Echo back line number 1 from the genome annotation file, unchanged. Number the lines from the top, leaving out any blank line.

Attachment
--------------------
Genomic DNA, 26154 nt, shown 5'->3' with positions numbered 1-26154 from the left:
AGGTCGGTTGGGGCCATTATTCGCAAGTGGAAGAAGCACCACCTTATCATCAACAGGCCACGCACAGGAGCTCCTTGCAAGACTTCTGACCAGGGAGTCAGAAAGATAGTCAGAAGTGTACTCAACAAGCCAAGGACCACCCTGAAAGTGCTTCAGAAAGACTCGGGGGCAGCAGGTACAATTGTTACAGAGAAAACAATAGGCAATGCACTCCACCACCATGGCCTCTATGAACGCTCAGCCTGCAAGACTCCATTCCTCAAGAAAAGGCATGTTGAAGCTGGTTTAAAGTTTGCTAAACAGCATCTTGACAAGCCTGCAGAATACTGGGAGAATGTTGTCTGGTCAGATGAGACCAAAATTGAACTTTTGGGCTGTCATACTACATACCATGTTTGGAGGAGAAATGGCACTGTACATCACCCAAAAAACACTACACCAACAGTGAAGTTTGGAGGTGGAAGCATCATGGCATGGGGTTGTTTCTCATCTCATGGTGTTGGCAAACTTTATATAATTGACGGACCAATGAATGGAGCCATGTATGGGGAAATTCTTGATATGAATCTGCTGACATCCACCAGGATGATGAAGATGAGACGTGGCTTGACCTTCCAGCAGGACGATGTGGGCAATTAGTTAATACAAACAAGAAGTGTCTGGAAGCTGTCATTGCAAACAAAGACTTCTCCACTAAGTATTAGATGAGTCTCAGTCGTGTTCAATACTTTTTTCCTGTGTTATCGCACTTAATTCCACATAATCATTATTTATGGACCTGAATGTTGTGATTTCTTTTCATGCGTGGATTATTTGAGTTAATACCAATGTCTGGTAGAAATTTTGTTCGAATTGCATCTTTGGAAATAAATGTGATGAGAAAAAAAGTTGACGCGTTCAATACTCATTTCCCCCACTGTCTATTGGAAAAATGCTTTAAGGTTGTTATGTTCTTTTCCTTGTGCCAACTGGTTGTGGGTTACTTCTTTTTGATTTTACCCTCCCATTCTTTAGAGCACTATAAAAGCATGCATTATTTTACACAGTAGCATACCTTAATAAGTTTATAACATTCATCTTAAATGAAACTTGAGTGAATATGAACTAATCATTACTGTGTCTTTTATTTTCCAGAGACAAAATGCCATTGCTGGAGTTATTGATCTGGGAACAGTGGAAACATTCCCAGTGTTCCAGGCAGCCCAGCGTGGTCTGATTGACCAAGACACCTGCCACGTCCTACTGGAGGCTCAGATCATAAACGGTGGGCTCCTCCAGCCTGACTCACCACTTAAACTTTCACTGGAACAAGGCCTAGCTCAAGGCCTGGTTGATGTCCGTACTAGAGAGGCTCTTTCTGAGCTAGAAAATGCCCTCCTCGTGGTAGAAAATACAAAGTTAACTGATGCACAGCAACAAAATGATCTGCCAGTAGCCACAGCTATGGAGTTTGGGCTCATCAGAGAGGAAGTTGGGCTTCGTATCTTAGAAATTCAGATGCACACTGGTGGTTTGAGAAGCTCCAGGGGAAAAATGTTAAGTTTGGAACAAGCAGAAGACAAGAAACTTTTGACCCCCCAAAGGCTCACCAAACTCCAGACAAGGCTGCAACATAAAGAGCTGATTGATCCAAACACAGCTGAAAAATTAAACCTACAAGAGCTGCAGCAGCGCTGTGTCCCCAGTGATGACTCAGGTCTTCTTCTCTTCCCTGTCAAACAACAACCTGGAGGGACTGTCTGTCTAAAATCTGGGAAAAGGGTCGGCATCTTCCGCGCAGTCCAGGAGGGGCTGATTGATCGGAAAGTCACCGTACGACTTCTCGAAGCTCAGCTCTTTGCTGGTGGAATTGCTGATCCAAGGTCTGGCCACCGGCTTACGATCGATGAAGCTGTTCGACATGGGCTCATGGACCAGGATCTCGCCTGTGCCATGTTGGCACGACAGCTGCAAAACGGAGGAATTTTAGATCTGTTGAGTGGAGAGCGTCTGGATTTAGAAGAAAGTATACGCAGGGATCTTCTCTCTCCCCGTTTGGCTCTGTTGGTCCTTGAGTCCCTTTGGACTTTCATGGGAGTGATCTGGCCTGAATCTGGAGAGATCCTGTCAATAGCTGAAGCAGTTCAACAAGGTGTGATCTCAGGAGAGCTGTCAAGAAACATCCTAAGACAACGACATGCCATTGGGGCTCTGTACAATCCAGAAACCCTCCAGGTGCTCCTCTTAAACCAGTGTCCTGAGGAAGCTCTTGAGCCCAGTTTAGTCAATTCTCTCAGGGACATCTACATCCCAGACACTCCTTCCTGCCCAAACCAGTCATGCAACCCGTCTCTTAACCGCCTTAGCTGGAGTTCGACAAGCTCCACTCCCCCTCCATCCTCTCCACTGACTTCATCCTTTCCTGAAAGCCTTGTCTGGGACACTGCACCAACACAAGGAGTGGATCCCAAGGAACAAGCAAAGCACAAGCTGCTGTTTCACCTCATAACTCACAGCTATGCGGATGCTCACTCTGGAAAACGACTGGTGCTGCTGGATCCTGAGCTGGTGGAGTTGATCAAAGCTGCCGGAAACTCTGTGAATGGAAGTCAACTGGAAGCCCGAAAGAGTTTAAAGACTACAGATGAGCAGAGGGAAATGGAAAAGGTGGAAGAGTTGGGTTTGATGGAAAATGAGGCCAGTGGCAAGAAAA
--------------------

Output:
Genomic DNA, 26154 nt, shown 5'->3' with positions numbered 1-26154 from the left: